The motivation for writing this book is to explore black minstrelsy’s artists, art, and audience reactions, and the ways the innovations of the minstrel stage have affected the subsequent century of African American performance—performances that have consistently defined American popular culture. There have been countless fascinating books written about white minstrel shows. There have also been a number of excellent books about African American theater and comedy history that include brilliant research on black minstrel performers. These include the work of the tireless Henry T. Sampson; the exhaustive ragtime research of Lynn Abbott and Doug Seroff; the passionate explorations of black humor history and theory by Mel Watkins; Errol Hill and James V. Hatch’s definitive history of African American theater; and even an encyclopedia/partial memoir cowritten by stand-up legend Redd Foxx. However, there has never been a study fully devoted to black minstrelsy and its legacy. And there will never be a book long enough to cover the immenseness of the subject. We don’t expect Darkest America to be the last word on the black minstrel tradition, but rather hope that it will be an eye-opening conversation starter that will fuel discussion and debate among scholars, performers, and fans.


Though there are many challenges to approaching the history and legacy of this thorny subject, one refreshing aspect of this study is that it doesn’t ask the student to choose sides, identify villains, or make declarations of good and evil. Any ire that works its way into Darkest America is reserved for scholars who knowingly truncate quotes, ignore inconvenient data, and rewrite history to make black minstrels of yore fit into contemporarily acceptable molds. Everyone else’s hands are clean. Performers perpetuating stereotypes and pandering to the expectations of white audiences were also helping to keep alive and move forward important African American comic traditions. And these traditions had a purpose. Rather than simply reenacting degrading stereotypes invented by whites, blacks used these stereotypes to momentarily liberate themselves and their audiences from white oppression. While a Stepin Fetchit movie, a Jimmie Walker sitcom, or a Flavor Flav reality show may have earned charges of coonery, they also brought laughter and pride to black viewers who at some level appreciate that these artists demonstrate nuances and rhythms of African American humor that will always be out of the reach of white performers in (literal or proverbial) blackface.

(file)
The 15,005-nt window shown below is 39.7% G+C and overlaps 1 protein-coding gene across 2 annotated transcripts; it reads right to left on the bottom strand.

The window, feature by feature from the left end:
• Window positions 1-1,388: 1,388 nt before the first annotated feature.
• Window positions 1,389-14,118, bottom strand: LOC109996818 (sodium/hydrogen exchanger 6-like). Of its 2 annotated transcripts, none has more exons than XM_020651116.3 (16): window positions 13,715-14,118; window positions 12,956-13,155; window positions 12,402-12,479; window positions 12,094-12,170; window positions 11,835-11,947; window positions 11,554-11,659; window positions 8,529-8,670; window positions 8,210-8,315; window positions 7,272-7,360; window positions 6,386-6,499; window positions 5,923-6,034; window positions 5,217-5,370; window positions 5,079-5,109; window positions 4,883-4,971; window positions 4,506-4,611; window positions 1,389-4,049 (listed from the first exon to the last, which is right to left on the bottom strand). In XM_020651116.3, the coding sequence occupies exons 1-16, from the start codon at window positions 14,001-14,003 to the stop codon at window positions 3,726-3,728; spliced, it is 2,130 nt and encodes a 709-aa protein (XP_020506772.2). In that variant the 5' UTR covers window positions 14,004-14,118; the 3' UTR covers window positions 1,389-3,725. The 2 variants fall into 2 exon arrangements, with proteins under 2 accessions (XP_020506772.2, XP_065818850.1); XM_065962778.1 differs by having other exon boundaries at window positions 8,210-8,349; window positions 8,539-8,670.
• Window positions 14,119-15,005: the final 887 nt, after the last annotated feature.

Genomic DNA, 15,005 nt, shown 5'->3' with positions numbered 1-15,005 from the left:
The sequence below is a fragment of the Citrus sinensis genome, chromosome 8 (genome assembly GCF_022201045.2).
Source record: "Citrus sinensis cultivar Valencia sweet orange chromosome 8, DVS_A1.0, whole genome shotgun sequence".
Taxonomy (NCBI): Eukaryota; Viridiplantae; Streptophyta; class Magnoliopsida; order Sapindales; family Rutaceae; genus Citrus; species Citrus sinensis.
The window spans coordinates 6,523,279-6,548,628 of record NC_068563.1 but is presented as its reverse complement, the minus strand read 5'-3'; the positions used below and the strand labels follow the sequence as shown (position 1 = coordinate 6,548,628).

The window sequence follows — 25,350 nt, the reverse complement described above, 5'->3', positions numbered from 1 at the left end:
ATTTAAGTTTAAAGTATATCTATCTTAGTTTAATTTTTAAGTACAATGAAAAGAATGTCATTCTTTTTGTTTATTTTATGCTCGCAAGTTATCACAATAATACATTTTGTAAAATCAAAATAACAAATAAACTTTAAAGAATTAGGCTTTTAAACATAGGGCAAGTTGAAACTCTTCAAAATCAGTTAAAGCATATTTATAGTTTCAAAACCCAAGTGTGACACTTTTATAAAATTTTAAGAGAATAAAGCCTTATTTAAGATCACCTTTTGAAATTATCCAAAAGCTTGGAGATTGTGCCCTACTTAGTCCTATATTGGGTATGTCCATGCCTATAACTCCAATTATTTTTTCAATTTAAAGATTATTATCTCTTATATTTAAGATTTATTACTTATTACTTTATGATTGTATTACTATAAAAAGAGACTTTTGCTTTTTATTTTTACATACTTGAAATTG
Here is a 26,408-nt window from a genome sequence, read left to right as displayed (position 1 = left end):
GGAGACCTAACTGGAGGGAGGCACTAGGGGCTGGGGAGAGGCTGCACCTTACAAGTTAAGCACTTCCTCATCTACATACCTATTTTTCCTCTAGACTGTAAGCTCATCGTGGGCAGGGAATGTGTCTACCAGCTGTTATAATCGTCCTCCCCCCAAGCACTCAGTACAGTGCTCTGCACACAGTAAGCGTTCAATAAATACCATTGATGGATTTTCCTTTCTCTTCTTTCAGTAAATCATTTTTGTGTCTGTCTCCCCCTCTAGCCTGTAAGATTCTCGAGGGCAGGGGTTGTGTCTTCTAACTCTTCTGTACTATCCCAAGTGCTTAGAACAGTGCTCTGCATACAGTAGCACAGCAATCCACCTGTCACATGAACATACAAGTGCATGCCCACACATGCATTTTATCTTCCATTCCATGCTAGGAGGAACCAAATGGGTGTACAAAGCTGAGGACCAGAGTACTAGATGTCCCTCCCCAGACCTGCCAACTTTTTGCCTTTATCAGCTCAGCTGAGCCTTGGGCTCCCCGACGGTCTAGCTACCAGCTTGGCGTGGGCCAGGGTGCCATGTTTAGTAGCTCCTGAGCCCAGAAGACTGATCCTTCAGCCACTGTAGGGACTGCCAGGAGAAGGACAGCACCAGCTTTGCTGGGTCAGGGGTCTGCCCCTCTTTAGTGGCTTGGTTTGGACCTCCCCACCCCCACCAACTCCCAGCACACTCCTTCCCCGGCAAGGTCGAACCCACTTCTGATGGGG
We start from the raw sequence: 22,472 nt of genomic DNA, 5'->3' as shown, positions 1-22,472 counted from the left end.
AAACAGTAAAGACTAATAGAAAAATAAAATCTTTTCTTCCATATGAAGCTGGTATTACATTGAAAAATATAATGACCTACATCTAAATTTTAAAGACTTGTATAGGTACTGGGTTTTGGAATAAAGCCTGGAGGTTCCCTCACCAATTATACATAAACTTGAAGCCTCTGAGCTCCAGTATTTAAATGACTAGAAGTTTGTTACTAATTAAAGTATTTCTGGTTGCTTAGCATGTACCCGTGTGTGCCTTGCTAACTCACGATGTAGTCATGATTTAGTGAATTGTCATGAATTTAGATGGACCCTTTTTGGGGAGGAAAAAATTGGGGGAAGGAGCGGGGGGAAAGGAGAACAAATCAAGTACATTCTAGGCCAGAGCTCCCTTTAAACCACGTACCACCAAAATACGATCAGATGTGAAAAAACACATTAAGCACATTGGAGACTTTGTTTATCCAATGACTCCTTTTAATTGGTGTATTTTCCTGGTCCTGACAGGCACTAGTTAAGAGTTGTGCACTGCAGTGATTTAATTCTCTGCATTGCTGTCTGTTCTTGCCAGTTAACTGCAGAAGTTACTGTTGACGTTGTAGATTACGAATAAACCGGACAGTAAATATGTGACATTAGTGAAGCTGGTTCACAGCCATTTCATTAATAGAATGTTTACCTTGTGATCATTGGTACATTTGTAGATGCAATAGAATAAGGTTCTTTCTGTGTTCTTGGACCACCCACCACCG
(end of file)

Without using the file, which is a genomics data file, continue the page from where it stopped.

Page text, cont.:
Minstrelsy’s critics are similarly justified, even when their criticisms are flawed. Richard Wright may be wrong for dismissing Zora Neale Hurston’s writing as vapid, but when he called it a “minstrel show,” he was making a valid point. Critics of gangsta rap who may be well aware that their provocative charges of millennial minstrelsy are an ill fit for the noncomical, murder-themed music they abhor have invoked the names of Amos ’n’ Andy and Sambo with good reason—they sincerely thought such efforts were necessary to protect young fans of the music from negative influences.


“Blackface is a very difficult image,” Dave Chappelle told Oprah Winfrey, adding that he was disturbed by how it “got me in touch with my inner coon.” But Chappelle was right to “blacken up” for the racial pixies skit, because it perfectly served his astute, powerful, hilarious examination of the inner conflicts fueled by centuries of hurtful stereotypes. When Chappelle’s Show added tragic, tangible humanity to a minstrel chestnut like a dice-playing routine, took a watermelon skit to an extreme (murderous gunplay instead of petty theft), or histrionically exploited the worst stereotypes imaginable in their African American version of The Real World, Chappelle was appropriately, even admirably, following in the footsteps of black comics who were tweaking, updating, and making minstrel show content their own before the ink was dry on the Emancipation Proclamation.


Yet he was equally right to walk away from the show. It is impossible to find fault when Chappelle explains, “I don’t want black people to be disappointed with me for putting that out.” The black minstrel tradition is an umbilical cord that feeds contemporary performers both the genius and the frustrations of their ancestors. It allows artists and audiences to feel the shameless liberation of laughter, and it undercuts that with a shame born of bearing the weight of generations of racism and oppression. It’s a legacy in which two dissonant instincts attempt to harmonize. Audience members shouldn’t apologize for their joy, but critics shouldn’t hesitate to challenge content they deem harmful. Entertainers are not required to fret about acting a fool, and offended souls shouldn’t stifle their tone when they voice disdain. Regardless of one’s reactions to low, incautious, stereotype-flaunting comedy, everyone can benefit from knowing its history. That history is what Darkest America humbly attempts to survey.


Photo (partial) by TK.

Photo (partial) by TK.


Yuval Taylor, senior editor at Chicago Review Press, is the coauthor of Faking It and the editor of I Was Born a Slave.










Photo (partial) by TK.

Photo (partial) by TK.


Jake Austen is the editor of Roctober magazine. They are both residents of Chicago, Illinois.


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24 Oct 2012